May 2020 Silver Linings Energize Daddying Hope for 2021
Updated: Jan 4, 2021
by Scott Beller, Daddying Editor, and the DCG DADvisory Team
For our final Daddying blog of the year, we offered each member of our DADvisory Team an opportunity and invitation. The "opportunity" was for reflection. The "invitation" was for them to each provide a brief, mindful response to the following prompts for use as a modest blog contribution:
A loving 2020 memory involving family or friends
An important learning/realization/epiphany from the past year; and
A wish/hope/commitment for 2021.
Prompt #1 - A Loving Memory
Allan Shedlin: The increased intensity of family kindness, understanding, and love prompted by the covidious catalyst of what is fundamentally important.
Scott Beller: Watching my then 12-year-old daughter realize her literal, lifelong goal of earning her black belt in Tae Kwon Do and then having the honor of helping tie that belt for the first time. Working together with my girls on wall murals in the house we were about to demolish to build a brand-new home in its place. We'll move into that house and start the next phase of our lives there this February.
Janise Davis: Cross-country drive (California to Washington, DC) with my boyfriend. Birthday gathering with people I hold dearest. Seeing life through the eyes of two nieces (11 and 9 years old).
Neil Tift: Saying "goodbye" to my brother-in-law and father-in-law. Becoming closer with my adult, foster daughter. Spending more time with my wife.
David Goldstein: Taking my son to his freshman year at college.
Randell Turner: Younger brother driving 12+ hours to be with me on Thanksgiving. My 11-year-old grandson asking, "Are you related to us?!" after I mixed up some of the Marvel superheroes with the DC Comics ones.
Monica Zamora: We all know how important our network of family and friends are. However, 2020 handed us an opportunity to genuinely contemplate who is important and why they are important to us. My loving 2020 memory is being able to “see” family and friends more often than we did before the pandemic. My and my husband’s families recognized and embraced the importance of social distancing. While some family members are close by, others are clear across the country. While we spoke on the phone or through emails, there’s nothing quite like “seeing” the person or people on the other end.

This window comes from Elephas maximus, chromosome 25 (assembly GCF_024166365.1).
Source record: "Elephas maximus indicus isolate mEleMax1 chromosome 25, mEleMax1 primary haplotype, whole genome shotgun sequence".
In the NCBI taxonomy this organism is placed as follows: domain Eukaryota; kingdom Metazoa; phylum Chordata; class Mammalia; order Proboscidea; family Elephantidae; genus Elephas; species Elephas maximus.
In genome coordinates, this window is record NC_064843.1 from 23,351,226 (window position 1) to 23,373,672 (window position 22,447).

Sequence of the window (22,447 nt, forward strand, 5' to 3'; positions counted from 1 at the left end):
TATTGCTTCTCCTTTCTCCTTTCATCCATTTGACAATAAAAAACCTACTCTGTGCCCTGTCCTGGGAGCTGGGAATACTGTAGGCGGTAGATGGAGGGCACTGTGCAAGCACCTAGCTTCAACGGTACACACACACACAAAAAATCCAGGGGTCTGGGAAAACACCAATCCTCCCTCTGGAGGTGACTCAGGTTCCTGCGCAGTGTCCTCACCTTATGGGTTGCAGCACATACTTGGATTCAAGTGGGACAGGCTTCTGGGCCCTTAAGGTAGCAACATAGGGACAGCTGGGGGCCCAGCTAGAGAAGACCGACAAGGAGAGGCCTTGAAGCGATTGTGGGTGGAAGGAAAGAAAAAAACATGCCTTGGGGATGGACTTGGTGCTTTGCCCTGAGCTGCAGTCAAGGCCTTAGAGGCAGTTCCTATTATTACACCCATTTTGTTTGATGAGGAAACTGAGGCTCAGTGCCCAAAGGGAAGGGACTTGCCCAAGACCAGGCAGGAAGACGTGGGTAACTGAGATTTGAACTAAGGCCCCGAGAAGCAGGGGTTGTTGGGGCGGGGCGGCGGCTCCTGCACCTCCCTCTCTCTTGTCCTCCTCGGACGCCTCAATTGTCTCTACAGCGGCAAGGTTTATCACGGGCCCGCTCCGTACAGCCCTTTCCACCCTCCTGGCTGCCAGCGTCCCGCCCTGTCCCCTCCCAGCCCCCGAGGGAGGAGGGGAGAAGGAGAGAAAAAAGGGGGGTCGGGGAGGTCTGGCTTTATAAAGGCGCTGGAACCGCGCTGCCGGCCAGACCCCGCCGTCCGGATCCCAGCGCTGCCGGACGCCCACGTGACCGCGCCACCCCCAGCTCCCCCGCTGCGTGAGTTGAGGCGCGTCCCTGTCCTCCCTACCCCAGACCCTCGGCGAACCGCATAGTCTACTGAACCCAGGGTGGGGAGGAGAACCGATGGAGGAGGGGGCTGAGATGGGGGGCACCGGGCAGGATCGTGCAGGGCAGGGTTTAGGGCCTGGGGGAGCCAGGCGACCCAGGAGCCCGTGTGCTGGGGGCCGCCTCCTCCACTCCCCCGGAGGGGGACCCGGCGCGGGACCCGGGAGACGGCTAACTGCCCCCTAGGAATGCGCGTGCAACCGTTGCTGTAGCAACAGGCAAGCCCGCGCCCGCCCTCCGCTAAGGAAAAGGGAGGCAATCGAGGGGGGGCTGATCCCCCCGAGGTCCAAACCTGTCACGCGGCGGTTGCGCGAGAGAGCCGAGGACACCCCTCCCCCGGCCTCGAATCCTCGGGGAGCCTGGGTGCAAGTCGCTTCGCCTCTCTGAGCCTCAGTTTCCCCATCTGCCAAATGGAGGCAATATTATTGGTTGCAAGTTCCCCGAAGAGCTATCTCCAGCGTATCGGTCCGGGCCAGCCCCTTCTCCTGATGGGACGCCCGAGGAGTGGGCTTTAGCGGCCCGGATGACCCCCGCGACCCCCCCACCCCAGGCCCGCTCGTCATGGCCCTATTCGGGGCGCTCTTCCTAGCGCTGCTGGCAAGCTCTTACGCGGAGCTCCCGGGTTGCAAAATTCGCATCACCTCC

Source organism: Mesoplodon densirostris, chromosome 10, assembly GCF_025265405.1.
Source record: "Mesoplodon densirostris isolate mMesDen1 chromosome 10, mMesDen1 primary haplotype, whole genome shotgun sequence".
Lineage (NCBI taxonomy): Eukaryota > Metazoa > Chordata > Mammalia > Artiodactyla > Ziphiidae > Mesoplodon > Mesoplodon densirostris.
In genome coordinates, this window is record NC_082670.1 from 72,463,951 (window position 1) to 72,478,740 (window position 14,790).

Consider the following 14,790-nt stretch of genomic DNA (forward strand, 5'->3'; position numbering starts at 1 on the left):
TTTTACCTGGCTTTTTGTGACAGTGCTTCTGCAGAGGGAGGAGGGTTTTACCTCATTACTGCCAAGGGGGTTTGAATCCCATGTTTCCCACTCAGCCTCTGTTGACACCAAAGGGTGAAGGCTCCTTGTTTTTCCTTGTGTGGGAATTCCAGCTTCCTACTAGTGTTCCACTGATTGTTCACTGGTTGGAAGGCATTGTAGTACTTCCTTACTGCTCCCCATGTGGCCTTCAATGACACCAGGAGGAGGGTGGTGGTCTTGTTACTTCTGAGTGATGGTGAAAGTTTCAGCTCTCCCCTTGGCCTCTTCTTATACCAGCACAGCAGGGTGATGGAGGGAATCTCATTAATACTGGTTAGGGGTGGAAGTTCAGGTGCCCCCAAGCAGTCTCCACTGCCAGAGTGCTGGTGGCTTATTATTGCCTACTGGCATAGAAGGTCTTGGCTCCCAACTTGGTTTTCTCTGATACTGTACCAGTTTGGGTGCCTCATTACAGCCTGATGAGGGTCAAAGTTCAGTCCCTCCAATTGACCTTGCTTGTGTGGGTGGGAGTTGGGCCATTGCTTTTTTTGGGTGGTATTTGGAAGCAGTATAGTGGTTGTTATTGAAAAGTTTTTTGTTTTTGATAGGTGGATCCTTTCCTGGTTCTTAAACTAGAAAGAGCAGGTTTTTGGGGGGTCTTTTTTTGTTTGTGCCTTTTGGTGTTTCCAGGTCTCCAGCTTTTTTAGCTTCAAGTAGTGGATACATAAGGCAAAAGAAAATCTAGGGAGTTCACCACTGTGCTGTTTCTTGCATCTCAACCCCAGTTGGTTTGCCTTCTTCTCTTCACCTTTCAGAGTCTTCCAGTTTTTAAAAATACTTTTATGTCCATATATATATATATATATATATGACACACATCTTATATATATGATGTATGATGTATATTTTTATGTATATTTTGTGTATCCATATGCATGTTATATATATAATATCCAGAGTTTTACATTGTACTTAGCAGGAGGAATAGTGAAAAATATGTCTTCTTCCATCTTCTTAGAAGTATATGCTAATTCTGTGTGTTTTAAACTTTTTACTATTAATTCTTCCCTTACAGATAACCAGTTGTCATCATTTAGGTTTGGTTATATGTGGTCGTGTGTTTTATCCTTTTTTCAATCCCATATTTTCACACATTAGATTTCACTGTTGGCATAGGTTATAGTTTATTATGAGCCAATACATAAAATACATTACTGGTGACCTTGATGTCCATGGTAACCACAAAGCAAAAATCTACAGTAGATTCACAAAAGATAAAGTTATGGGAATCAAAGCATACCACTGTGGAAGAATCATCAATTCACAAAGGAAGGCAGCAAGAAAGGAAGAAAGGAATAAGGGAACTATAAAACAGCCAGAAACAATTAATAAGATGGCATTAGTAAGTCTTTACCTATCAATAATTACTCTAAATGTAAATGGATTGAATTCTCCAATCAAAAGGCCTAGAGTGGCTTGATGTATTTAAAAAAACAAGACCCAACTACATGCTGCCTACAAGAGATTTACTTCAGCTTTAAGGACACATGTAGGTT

Ben King: I conducted an online memorial for a dear friend who died. It was a very meaningful and sad experience. We then connected at Arlington National Cemetery for his funeral. His name was Andrew McCaffrey. He was a Special Forces Soldier in the Army. He served in Afghanistan among other places. I will never forget him.
Kwesi Rollins: I was on my way back to the USA from Thailand when my granddaughter was born on February 20th. I found out upon landing at DFW Airport. When my phone connected to the network, I had a voicemail message from my son telling me about the healthy birth of his daughter, Sydney. I got to see and hold her for the first time five days later, which was an incredible feeling on every level.
Prompt #2 - Learning or Epiphany
AS: The importance of hitting the pause button more often. Learning to appreciate the laughter in people's eyes.
SB: There's too much truth in the adage, "The days are long, but the years are short." Since I lost my mother in 2019 and her mother – my grandmother – this year, I've become more acutely aware I've got only so much time left with the family I have left. So, as difficult as lockdown has been (and for our family, it's been relatively easy compared to many others who have suffered greatly during this pandemic), I've welcomed our 24-7 togetherness. Mostly.
JD: Don't underestimate the importance and power of showing up. Appreciating the importance of being truly present.
NT: How fleeting life can be. The need to bring people together.
DG: Social interactions are the lubricant that makes life worthwhile.
RT: After observing how much my daughter, son-in-law, and their four children laugh together, I recognized this is a wonderful and important family opportunity and quality.
MZ: Life and life’s responsibility made time a precious commodity. 2020 gave us permission to hit the pause button and stop and think about who and what is important. Through the power of Zoom, we scheduled Saturday or Sunday afternoon family get-togethers, alternative holiday and birthday celebrations, middle-of-the-workweek happy hours, and other celebrations with friends. The beauty of it was that everyone of all ages, no matter where they were located, could all be in the same “room” at the same time. Looking back, the beauty of these get-togethers made us realize we have had more contact with our family and friends in 2020 than in years past.
BK: Real connections can be made online. They aren’t the same as face-to-face, but they are worth the effort.